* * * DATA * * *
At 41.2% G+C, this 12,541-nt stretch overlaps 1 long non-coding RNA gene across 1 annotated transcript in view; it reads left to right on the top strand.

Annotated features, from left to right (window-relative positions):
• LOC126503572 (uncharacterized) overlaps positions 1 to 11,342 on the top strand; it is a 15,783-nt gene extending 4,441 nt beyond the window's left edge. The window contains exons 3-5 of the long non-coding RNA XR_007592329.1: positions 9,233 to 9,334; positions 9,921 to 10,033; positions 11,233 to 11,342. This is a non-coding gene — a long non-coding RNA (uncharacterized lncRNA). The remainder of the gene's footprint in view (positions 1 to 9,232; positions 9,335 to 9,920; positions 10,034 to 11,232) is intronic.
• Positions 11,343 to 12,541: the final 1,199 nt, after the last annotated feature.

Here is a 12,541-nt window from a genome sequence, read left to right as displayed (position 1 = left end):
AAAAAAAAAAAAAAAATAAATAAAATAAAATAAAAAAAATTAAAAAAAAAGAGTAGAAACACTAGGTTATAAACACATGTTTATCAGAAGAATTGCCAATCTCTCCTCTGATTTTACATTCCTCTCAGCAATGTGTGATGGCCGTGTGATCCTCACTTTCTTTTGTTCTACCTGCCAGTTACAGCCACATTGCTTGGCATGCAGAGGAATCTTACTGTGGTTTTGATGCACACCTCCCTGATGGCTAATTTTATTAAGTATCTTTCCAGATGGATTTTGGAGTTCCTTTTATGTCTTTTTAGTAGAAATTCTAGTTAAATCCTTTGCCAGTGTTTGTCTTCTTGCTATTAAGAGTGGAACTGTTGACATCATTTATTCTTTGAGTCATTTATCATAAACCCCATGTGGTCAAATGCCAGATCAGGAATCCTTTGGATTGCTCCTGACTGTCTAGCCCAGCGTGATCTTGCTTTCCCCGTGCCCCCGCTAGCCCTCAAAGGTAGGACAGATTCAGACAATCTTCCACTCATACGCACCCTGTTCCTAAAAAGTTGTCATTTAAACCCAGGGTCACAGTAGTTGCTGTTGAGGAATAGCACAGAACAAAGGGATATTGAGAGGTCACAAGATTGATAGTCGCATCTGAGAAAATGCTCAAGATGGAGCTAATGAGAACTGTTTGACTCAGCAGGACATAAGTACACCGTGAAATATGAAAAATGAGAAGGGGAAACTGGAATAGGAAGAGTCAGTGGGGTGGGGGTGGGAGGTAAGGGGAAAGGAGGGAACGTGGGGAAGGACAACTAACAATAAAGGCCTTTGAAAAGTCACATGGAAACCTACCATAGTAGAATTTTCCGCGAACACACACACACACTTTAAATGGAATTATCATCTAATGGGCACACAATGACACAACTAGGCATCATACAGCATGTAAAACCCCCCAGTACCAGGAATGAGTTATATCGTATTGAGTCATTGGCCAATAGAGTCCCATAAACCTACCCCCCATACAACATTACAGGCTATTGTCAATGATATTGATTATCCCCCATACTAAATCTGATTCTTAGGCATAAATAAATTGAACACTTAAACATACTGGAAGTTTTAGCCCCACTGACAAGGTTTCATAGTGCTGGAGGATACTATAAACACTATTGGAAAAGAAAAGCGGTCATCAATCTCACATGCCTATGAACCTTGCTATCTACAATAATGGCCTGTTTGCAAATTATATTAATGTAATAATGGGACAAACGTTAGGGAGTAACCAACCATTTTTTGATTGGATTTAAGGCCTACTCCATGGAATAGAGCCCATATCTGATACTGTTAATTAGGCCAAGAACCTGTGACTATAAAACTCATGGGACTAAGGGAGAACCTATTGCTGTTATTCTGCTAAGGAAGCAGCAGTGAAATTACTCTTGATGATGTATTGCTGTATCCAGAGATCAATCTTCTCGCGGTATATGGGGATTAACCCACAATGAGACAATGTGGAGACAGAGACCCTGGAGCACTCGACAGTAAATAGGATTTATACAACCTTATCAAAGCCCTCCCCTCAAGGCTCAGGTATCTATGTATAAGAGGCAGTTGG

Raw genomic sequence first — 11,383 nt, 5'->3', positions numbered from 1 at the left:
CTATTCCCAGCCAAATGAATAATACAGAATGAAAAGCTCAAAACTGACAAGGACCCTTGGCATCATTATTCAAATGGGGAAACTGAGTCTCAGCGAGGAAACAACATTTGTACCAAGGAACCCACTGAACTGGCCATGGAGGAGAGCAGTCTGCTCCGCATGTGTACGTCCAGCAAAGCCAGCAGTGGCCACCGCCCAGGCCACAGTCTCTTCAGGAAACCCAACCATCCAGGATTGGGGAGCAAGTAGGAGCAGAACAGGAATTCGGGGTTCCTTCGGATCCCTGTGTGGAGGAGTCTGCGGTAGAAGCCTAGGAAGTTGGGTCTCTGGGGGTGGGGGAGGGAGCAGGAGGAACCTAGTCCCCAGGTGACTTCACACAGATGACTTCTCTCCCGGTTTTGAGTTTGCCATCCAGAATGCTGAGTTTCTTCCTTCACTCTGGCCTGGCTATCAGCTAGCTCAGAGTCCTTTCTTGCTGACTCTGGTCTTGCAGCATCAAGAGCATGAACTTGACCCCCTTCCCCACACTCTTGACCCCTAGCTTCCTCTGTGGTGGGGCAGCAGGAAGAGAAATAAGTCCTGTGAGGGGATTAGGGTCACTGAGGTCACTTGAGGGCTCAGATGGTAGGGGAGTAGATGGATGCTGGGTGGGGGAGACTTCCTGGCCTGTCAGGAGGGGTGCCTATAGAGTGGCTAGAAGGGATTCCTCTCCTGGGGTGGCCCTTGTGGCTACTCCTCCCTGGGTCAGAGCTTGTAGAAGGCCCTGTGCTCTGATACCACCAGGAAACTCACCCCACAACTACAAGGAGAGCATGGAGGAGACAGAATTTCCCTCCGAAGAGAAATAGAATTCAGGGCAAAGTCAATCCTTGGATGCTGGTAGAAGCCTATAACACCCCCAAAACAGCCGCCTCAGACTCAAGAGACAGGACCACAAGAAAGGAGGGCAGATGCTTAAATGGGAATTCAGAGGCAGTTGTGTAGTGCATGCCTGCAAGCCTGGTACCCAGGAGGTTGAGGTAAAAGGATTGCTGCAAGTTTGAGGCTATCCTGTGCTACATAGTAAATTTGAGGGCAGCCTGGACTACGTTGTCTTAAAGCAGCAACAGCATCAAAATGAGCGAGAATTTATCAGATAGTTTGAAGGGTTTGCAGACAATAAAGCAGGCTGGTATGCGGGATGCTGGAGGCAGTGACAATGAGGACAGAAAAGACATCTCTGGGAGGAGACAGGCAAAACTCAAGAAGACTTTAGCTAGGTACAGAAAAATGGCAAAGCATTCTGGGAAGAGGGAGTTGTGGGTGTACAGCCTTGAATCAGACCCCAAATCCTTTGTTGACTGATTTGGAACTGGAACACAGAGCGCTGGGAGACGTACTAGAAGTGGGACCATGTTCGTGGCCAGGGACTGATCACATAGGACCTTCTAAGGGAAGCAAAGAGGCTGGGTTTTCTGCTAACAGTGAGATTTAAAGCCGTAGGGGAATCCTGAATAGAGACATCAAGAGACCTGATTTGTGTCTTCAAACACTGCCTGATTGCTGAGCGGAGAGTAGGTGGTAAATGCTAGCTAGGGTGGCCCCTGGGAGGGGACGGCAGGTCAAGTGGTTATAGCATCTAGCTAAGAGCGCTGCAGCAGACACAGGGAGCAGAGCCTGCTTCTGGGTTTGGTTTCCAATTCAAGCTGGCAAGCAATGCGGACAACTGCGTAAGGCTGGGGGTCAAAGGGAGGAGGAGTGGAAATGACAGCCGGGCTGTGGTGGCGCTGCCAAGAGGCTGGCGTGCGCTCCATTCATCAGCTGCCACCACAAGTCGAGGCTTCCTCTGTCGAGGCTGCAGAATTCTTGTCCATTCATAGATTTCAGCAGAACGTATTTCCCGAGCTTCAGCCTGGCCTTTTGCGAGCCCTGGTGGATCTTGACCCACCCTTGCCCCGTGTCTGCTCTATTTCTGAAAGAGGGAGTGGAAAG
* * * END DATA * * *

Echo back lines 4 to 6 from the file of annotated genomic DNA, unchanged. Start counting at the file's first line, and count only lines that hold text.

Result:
• Positions 11,343 to 12,541: the final 1,199 nt, after the last annotated feature.

Here is a 12,541-nt window from a genome sequence, read left to right as displayed (position 1 = left end):
AAAAAAAAAAAAAAAATAAATAAAATAAAATAAAAAAAATTAAAAAAAAAGAGTAGAAACACTAGGTTATAAACACATGTTTATCAGAAGAATTGCCAATCTCTCCTCTGATTTTACATTCCTCTCAGCAATGTGTGATGGCCGTGTGATCCTCACTTTCTTTTGTTCTACCTGCCAGTTACAGCCACATTGCTTGGCATGCAGAGGAATCTTACTGTGGTTTTGATGCACACCTCCCTGATGGCTAATTTTATTAAGTATCTTTCCAGATGGATTTTGGAGTTCCTTTTATGTCTTTTTAGTAGAAATTCTAGTTAAATCCTTTGCCAGTGTTTGTCTTCTTGCTATTAAGAGTGGAACTGTTGACATCATTTATTCTTTGAGTCATTTATCATAAACCCCATGTGGTCAAATGCCAGATCAGGAATCCTTTGGATTGCTCCTGACTGTCTAGCCCAGCGTGATCTTGCTTTCCCCGTGCCCCCGCTAGCCCTCAAAGGTAGGACAGATTCAGACAATCTTCCACTCATACGCACCCTGTTCCTAAAAAGTTGTCATTTAAACCCAGGGTCACAGTAGTTGCTGTTGAGGAATAGCACAGAACAAAGGGATATTGAGAGGTCACAAGATTGATAGTCGCATCTGAGAAAATGCTCAAGATGGAGCTAATGAGAACTGTTTGACTCAGCAGGACATAAGTACACCGTGAAATATGAAAAATGAGAAGGGGAAACTGGAATAGGAAGAGTCAGTGGGGTGGGGGTGGGAGGTAAGGGGAAAGGAGGGAACGTGGGGAAGGACAACTAACAATAAAGGCCTTTGAAAAGTCACATGGAAACCTACCATAGTAGAATTTTCCGCGAACACACACACACACTTTAAATGGAATTATCATCTAATGGGCACACAATGACACAACTAGGCATCATACAGCATGTAAAACCCCCCAGTACCAGGAATGAGTTATATCGTATTGAGTCATTGGCCAATAGAGTCCCATAAACCTACCCCCCATACAACATTACAGGCTATTGTCAATGATATTGATTATCCCCCATACTAAATCTGATTCTTAGGCATAAATAAATTGAACACTTAAACATACTGGAAGTTTTAGCCCCACTGACAAGGTTTCATAGTGCTGGAGGATACTATAAACACTATTGGAAAAGAAAAGCGGTCATCAATCTCACATGCCTATGAACCTTGCTATCTACAATAATGGCCTGTTTGCAAATTATATTAATGTAATAATGGGACAAACGTTAGGGAGTAACCAACCATTTTTTGATTGGATTTAAGGCCTACTCCATGGAATAGAGCCCATATCTGATACTGTTAATTAGGCCAAGAACCTGTGACTATAAAACTCATGGGACTAAGGGAGAACCTATTGCTGTTATTCTGCTAAGGAAGCAGCAGTGAAATTACTCTTGATGATGTATTGCTGTATCCAGAGATCAATCTTCTCGCGGTATATGGGGATTAACCCACAATGAGACAATGTGGAGACAGAGACCCTGGAGCACTCGACAGTAAATAGGATTTATACAACCTTATCAAAGCCCTCCCCTCAAGGCTCAGGTATCTATGTATAAGAGGCAGTTGG